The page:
Potential for Lost Configuration in Teams

In team development different parts of the site’s functionality and configuration are being worked on in parallel. What happens when, simultaneously, one developer creates the blog functionality while another developer creates the newsletter functionality of the same site? At the end of the day, they’d each have a combination of functionality-related commits on the project and a full-site YAML configuration package to upload. Because the YAML package each developer possesses would not contain the other developer’s work, the first developer to upload his/her YAML package would see his/her additions get wiped out once the second developer’s YAML package was imported.

Configuration Not Version-Controlled in Git

When a configuration change is made by a developer, we feel this should happen in a commit (in code). That way there’s a chance for peer review, testing, and discussion. An export of configuration to code for the sole purpose of transferring configuration, from one environment to another isn’t going to cut it. Configuration needs to be version-controlled just like the rest of the project. It’s a pretty central piece of the project, right? Once the entirety of a project, including its configuration, is version-controlled, the migration of configuration from one environment to another is effortless.

Our Team-Friendly Drupal 8 Configuration Management Strategy

At the core of this Configuration Management Initiative is an API we can use to bundle configuration with custom modules. This gives us a nice spot to place configuration in code. Given that, we can have our modules ship with appropriate yaml configuration for site-install situations and use hook_update_n() in combination with ConfigInstaller::installDefaultConfig() to enforce new and updated configurations in existing sites.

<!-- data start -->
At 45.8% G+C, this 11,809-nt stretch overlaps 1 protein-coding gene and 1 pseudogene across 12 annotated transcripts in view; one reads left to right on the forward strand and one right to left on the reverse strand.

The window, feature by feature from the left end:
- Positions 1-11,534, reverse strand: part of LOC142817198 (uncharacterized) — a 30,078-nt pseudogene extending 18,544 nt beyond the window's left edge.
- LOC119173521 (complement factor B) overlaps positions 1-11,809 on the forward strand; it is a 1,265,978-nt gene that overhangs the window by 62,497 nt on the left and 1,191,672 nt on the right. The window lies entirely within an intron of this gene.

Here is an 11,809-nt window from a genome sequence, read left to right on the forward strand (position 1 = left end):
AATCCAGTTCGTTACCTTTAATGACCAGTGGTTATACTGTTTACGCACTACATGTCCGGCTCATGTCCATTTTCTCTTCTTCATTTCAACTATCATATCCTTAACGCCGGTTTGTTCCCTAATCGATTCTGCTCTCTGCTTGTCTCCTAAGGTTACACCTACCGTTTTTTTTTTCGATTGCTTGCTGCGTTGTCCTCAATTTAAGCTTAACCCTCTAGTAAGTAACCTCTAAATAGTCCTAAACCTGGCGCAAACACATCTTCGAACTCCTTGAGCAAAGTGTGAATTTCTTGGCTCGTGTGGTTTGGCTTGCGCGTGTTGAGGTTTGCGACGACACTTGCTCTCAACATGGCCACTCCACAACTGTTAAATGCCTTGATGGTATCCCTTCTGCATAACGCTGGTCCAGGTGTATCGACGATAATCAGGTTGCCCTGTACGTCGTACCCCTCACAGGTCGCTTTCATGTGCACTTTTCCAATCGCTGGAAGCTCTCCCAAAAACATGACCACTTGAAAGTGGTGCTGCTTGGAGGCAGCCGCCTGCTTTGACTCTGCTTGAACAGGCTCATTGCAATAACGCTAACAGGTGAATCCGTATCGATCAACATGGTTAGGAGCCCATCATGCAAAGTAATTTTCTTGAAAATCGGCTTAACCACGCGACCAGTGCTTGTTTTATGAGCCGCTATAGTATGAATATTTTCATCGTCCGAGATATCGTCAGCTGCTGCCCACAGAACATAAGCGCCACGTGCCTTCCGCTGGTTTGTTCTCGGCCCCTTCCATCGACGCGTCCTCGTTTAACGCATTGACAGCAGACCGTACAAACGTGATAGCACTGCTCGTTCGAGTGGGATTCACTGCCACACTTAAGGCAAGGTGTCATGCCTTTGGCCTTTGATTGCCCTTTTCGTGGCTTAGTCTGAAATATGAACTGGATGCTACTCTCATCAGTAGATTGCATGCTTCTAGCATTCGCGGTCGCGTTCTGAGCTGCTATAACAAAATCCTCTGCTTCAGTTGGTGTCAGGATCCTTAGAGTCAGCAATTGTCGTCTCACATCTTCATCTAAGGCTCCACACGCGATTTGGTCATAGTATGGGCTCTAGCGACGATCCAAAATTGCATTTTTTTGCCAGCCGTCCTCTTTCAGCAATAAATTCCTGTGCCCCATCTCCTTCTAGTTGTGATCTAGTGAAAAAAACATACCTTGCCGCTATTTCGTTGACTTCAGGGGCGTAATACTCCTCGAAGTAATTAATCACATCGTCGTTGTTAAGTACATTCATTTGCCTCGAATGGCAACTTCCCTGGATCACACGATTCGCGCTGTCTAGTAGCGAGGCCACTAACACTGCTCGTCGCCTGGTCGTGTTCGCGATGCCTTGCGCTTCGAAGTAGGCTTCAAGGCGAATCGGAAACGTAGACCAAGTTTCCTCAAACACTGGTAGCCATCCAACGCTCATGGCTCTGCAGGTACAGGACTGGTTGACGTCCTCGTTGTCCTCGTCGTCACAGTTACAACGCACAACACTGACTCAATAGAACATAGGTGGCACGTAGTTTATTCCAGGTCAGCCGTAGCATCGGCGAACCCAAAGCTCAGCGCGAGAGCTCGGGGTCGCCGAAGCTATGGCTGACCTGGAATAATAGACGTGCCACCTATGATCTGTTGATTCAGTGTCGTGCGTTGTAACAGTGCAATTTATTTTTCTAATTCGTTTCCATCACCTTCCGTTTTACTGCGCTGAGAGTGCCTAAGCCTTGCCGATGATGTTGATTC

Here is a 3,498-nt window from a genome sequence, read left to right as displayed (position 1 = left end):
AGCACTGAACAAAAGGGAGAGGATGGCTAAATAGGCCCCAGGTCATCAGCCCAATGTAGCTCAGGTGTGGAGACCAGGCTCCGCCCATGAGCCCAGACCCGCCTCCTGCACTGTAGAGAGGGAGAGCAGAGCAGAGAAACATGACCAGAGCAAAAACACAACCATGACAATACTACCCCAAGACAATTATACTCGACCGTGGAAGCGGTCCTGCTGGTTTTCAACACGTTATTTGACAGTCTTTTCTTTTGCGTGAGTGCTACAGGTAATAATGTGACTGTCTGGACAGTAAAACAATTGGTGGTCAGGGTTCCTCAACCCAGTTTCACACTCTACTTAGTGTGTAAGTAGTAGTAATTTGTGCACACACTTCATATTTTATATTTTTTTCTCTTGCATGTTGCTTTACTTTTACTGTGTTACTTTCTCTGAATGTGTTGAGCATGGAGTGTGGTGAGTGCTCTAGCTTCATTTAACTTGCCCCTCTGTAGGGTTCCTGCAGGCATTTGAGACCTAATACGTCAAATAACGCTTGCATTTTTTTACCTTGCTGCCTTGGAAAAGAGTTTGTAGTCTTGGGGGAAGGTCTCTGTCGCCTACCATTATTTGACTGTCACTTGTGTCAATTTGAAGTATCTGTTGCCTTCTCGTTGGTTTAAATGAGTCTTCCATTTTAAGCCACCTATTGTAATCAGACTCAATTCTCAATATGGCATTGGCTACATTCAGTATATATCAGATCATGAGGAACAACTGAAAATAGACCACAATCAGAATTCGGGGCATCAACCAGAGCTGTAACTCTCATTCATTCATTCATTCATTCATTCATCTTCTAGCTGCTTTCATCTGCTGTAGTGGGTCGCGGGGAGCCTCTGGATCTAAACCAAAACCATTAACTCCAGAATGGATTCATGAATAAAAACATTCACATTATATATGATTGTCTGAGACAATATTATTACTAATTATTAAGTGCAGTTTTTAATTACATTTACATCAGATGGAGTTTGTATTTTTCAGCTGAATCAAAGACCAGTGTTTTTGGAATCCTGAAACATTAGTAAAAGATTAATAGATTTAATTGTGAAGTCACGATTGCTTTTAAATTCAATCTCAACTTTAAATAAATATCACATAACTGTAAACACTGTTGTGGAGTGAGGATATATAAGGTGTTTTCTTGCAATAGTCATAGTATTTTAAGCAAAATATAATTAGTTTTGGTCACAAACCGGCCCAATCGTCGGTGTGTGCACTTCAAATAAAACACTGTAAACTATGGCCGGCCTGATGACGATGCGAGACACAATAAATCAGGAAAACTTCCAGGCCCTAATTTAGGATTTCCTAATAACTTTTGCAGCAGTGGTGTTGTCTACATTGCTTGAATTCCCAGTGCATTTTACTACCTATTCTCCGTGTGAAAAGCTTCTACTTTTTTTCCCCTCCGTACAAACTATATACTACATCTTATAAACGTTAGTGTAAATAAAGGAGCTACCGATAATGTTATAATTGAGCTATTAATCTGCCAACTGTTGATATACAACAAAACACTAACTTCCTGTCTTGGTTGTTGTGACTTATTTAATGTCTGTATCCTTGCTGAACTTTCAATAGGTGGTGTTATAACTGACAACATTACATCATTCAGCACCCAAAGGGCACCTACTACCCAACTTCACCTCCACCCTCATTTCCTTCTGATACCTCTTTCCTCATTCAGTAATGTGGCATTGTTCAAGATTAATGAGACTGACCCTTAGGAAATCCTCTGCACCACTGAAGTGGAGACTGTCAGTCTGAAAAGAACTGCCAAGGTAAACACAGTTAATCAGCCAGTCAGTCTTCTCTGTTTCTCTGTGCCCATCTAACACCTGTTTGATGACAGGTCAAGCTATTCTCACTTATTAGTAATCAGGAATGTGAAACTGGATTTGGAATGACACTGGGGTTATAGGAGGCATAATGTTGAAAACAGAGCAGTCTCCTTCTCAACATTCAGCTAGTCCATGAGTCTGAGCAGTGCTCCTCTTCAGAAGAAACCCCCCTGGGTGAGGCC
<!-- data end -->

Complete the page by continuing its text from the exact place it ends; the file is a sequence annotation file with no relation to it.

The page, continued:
To make this workable for all team members and not just back-end developers, I could imagine the features module stepping into the space with a nice UI, auto-discovery of configuration trees and dependencies, and per-module default configuration status (overridden/default) with the ability to revert and regenerate configuration on the module-level. I’m also not sure a module would necessarily need to be a “features module” anymore to play ball if features went with the core Configuration API as its back-end. Features would just provide a new level of awareness and functionality with regard to a module’s code-defined configuration.

The Take-Away

The CMI GUI-approach as it stands today appears to be a great option for solo developers but doesn’t appear to be the right solution for teams. The API, on the other hand, appears to offer the functionality we’re after in terms of holding configuration in code, but it won’t be an easy option for our non-backend developers. Once the API stabilizes I believe the contrib space (most likely the 8.x branch of the features module) will come in and fill in the gaps currently present in the GUI to make both GUI and pure-code routes viable options for team development.